15 December 2007

Father Pat's Old-time Syncretic Religion

From Throwim Way Leg: Tree-Kangaroos, Possums, and Penis Gourds—On the Track of Unknown Mammals in Wildest New Guinea, by Tim Flannery (Atlantic Monthly Press, 1998), pp. 186-187:
Father Pat is an Irishman for whom Gaelic is a first language. He is one of the new style of Roman Catholic missionaries and is a vital force in the lives of the people of the Torricelli Mountains. As we got to know each other, I began to see what motivated Pat. He told me that his own language and culture had been banned and belittled at the hands of the invading English and that he was certainly not going to see that happen to his Papua New Guinea parishioners. They had, unfortunately, been converted in the 1930s by Catholic missionaries of German extraction who had suppressed the local culture. Pat was determined to redress that.

Under Father Pat, the region had experienced a dramatic cultural revival. The Mass was now said in Olo (the local language) by this Irish priest dressed to a turn in Melanesian finery. His cuscus-fur head-dress and bird-of-paradise plume armlets shook gloriously as he sang. Indeed, hearing Mass said by Father Pat dressed in his full regalia was one of the most moving experiences I have ever had in a church.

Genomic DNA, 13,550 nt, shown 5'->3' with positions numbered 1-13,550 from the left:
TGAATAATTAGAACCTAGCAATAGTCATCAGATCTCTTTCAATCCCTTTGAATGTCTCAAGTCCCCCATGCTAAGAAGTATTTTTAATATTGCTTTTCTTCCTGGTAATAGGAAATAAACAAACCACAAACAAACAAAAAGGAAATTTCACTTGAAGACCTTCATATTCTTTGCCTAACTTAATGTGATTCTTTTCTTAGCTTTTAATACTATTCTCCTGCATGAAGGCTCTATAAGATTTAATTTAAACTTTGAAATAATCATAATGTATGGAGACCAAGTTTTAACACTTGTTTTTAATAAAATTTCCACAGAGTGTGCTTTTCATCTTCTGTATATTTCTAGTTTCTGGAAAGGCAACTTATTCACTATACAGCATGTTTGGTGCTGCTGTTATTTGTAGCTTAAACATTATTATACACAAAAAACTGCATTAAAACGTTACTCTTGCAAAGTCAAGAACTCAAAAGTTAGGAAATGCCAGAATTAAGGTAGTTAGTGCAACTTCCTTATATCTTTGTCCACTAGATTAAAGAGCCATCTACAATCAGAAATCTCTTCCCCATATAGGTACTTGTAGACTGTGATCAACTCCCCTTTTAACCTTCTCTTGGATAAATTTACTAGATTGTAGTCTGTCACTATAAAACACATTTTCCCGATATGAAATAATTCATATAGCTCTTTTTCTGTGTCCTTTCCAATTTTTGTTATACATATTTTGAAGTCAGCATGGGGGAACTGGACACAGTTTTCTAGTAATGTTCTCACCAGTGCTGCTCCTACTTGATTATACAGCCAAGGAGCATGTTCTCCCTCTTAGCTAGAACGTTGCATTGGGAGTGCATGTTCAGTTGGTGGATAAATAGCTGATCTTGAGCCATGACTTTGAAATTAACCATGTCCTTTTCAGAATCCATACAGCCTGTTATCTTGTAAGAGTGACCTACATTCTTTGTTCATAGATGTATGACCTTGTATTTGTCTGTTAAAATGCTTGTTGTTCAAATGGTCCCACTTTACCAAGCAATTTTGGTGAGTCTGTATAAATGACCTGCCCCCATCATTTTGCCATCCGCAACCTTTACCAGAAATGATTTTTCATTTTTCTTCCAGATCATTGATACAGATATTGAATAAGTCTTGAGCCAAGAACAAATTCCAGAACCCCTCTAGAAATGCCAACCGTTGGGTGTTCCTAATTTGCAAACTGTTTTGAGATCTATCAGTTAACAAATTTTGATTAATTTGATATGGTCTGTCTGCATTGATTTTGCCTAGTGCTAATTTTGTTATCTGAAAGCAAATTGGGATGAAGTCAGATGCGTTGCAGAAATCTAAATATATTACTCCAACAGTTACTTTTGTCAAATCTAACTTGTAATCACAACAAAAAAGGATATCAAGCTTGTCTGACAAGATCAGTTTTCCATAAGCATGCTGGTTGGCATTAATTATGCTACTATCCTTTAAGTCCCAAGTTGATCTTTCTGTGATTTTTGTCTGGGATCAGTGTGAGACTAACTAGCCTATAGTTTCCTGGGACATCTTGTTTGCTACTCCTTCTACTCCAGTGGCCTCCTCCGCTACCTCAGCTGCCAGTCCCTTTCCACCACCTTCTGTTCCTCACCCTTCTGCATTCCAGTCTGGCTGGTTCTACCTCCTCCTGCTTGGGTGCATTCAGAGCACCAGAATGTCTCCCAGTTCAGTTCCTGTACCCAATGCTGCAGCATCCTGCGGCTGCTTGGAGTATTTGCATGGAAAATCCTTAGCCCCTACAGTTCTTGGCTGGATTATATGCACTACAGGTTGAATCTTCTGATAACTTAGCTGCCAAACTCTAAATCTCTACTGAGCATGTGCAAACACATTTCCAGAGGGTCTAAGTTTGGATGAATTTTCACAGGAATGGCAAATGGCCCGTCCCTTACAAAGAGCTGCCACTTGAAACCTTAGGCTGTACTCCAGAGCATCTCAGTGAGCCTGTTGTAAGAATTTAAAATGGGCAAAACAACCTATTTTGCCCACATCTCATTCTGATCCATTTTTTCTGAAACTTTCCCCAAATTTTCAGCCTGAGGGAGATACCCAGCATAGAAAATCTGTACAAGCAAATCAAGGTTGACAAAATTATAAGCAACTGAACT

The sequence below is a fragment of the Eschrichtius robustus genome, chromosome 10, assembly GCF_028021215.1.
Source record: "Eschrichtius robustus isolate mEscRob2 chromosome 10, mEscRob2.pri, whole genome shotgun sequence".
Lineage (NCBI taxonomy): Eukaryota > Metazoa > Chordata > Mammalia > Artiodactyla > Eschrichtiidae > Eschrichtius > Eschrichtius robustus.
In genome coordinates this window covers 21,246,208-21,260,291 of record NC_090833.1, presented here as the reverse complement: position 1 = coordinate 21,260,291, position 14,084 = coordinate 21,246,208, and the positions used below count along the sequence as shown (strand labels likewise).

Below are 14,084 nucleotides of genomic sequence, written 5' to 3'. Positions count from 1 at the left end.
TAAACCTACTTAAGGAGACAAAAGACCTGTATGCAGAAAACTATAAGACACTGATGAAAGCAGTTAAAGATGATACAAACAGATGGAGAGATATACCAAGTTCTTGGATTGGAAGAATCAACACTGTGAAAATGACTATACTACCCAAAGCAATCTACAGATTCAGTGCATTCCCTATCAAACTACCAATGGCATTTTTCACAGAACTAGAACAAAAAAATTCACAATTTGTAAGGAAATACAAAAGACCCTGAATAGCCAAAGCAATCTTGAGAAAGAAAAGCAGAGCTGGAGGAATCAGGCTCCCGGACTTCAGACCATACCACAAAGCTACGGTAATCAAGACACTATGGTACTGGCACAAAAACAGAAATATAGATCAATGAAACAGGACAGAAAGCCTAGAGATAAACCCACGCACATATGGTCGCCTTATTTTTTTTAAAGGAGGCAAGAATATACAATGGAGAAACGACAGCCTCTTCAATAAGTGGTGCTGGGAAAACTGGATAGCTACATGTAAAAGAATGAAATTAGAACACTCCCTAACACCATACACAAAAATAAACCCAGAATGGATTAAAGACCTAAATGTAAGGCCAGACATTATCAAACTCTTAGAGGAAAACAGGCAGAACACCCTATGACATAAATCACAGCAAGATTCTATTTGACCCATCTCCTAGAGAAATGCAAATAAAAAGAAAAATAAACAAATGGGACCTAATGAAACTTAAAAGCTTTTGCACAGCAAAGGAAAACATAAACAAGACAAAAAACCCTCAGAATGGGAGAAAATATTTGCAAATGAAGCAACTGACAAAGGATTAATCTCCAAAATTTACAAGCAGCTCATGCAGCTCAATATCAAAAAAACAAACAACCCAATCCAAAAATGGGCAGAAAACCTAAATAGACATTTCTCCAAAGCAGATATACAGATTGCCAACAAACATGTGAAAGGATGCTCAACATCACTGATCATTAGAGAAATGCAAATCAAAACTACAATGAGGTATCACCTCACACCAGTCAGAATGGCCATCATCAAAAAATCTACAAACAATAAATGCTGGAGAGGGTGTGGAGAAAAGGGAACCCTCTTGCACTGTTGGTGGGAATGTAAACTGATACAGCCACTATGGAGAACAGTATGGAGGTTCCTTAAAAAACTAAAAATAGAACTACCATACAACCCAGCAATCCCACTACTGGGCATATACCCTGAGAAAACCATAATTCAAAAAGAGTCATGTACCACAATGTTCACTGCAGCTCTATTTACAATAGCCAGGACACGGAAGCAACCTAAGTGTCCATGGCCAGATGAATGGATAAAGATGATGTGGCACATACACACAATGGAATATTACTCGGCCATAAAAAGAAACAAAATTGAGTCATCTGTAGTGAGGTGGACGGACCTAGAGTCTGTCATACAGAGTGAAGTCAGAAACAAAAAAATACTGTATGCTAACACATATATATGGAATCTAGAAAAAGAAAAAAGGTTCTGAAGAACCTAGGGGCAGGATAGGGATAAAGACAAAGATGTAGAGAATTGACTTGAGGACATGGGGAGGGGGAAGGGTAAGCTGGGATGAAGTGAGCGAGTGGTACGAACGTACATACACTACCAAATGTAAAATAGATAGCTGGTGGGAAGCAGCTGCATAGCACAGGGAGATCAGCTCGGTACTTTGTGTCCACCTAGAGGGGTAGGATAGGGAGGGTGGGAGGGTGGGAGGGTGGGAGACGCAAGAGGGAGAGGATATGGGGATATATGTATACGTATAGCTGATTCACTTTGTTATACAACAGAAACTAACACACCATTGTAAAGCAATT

It was with some pride that Pat told me that the revival of old traditions had gone so far that, as a special favour to the visiting Bishop of Vanimo, parish women had danced bare-breasted in procession through the church while singing hymns.

But the revival had gone much deeper than ceremonial formalities. Pat had questioned the old men closely concerning their pre-Christian customs and had incorporated traditional elements, where appropriate, into the celebration of the sacraments. Thus, traditional words from birth and initiation ceremonies, many long forgotten by the community, were now said at baptisms and confirmations. Pat also bought ochre for decorative purposes and sponsored festivals on these occasions.

For the first time in decades a haus tambaran (ancestral spirit house) had been built in Wilbeitei village and in it were stored the spirit masks, all newly made, for which the area was formerly famous. But the house now had a double purpose. Though great spirit masks, some five metres tall, were hung around its walls, at its centre was parked the new community truck, the result of an investment and savings scheme instituted by Father Pat.

Pat's revival of the village traditions had come at a critical moment. The Olo had been influenced by Christianity for the best part of sixty years. They were a lot further down the road to westernisation than even the Telefol. It was dismaying to find that Pidgin was commonly used, even in conversations between the Olo themselves, and that only the very oldest members of the community remembered what traditional clothing looked like. Had Father Pat arrived just a decade later, he may have found precious little to preserve.

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